Friday, July 9, 2010

Layla's Head Scarf

Fitting in at school is a very big deal to children. From ages four to teenager, it's extremely common for a kid to value nothing more than being accepted by his or her peers (of course, some children are intensely anti-conformist, which is a whole different story). It's painful, almost, to find yourself an outcast because something about you sets you apart from the general pack.

It's kind of like the time I broke my toe the day before my family went to Sea World. I was eleven. I cried hysterically - not only because my toe hurt a whole lot, but because I would have to use crutches all day - and I was horribly embarrassed. I felt like everyone was staring at me.

But when it came time to see Shamu, the world-famous celebrity killer whale, I completely forgot about everyone around me. I was so thrilled to get splashed on by the giant orca! And once I forgot that crutches were something I considered to be harshing my mellow, so to speak, I thoroughly enjoyed the rest of the day. If anyone was looking at me, I didn't notice.

Kids can be strange. They are desperate to not only fit in, but to ostracize others in an effort to prove exactly how much they themselves belong. Thus, finding yourself on the outside of the "in crowd" can be devastating more or less because of awareness at what's going on on the other end of the mockery. Yet it is rare to find a child who sympathizes with the subject of cruel jokes, exclusion, and sometimes even mean-spirited pranks.

In Layla's Head Scarf, Layla is a new student in the first grade. She is very shy, and stands out because she always wears a scarf on her head. Some children try to make her feel comfortable, but a lot of them are not used to the scarf and don't understand why Layla wears it. Layla feels more and more excluded from her classmates, until it is time for the class to do paintings of their families. When the children realize that each student's family stands out for different reasons, they finally begin to understand Layla's head scarf.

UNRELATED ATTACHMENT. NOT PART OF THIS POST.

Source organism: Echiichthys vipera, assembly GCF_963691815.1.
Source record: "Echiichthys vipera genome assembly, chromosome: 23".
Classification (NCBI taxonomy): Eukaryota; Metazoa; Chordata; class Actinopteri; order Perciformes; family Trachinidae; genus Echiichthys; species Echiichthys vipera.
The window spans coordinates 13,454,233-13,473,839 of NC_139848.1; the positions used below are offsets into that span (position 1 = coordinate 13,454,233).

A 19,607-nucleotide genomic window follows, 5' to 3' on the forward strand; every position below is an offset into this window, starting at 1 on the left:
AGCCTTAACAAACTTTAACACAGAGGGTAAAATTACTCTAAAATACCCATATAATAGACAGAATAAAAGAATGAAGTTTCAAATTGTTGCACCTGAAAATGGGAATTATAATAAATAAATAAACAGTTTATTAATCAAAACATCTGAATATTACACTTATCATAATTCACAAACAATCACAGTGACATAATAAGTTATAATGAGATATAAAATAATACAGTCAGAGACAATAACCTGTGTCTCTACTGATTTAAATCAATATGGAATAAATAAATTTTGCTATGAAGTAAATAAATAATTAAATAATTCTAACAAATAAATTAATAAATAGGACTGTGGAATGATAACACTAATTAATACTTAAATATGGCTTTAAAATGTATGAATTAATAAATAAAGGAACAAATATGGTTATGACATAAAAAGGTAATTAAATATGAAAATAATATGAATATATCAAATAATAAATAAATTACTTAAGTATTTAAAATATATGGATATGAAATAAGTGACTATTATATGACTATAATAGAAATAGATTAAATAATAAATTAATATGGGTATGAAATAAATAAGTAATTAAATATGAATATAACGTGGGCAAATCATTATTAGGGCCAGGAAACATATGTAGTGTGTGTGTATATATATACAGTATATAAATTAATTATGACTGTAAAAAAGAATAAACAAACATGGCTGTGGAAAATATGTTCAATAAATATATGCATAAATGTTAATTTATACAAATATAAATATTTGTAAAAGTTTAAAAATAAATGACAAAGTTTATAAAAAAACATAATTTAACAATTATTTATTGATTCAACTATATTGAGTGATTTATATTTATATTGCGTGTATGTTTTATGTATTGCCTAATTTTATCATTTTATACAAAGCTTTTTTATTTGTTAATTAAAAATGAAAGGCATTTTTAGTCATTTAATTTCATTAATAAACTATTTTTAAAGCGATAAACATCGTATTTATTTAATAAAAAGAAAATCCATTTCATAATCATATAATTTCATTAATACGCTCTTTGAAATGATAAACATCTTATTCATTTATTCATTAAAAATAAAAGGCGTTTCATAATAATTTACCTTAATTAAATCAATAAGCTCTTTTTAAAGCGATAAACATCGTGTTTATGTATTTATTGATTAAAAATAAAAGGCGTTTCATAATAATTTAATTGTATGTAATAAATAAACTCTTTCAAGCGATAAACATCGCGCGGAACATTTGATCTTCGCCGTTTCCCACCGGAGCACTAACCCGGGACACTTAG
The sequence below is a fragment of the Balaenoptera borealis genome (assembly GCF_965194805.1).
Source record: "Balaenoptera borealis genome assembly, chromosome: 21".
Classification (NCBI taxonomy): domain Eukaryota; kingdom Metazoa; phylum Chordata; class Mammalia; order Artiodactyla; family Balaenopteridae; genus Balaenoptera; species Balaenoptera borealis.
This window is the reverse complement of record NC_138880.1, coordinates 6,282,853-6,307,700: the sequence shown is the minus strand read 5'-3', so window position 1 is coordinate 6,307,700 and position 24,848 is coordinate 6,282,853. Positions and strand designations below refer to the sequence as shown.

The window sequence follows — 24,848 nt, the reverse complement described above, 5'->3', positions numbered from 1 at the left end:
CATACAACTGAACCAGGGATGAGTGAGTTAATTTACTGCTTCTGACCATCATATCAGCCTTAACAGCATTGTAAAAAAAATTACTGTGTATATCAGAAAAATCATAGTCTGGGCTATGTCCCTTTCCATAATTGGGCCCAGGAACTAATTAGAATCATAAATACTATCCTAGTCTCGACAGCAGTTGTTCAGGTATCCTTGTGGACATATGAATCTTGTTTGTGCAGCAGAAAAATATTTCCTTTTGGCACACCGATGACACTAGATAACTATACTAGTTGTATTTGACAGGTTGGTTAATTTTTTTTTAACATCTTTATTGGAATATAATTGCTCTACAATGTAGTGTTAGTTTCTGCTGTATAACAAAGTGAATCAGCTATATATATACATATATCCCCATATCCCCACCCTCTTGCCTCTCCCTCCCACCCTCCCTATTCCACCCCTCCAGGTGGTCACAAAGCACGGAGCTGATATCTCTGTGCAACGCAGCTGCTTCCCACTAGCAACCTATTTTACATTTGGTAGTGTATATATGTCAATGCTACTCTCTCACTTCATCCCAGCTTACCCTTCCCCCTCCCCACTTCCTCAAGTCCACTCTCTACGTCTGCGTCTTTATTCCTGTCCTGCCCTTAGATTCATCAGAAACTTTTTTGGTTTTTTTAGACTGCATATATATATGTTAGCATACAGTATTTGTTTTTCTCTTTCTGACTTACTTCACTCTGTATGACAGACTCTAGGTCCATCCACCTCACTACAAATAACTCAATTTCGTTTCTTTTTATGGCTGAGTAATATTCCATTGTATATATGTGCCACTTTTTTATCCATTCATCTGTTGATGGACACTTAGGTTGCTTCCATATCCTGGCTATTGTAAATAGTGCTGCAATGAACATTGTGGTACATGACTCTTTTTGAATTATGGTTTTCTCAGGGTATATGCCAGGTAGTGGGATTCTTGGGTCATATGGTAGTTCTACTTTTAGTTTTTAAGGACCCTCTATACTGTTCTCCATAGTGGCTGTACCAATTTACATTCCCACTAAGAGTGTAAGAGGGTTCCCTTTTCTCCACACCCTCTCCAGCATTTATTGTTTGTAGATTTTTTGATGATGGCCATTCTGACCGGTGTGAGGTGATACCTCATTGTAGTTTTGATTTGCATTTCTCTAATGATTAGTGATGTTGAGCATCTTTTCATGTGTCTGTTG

Layla's Head Scarf is an essential read in this day and age. More than simply a lesson on inclusion, it's a book about realizing that we are technically ALL different. Kids will do nearly anything to fit in - when I was in elementary school, it was all about dyeing your hair blue, wearing slip-on sneakers, and collecting those stretchy choker necklaces - but if they realize that there really is no "normal" or "regular," it'll save them a lot of headache and heartache. They'll be free to be themselves, something so precious when you only have one childhood in a lifetime.

Layla's Head Scarf is part of the We Love First Grade™ series, and was nominated for a 2010 Benjamin Franklin Award.

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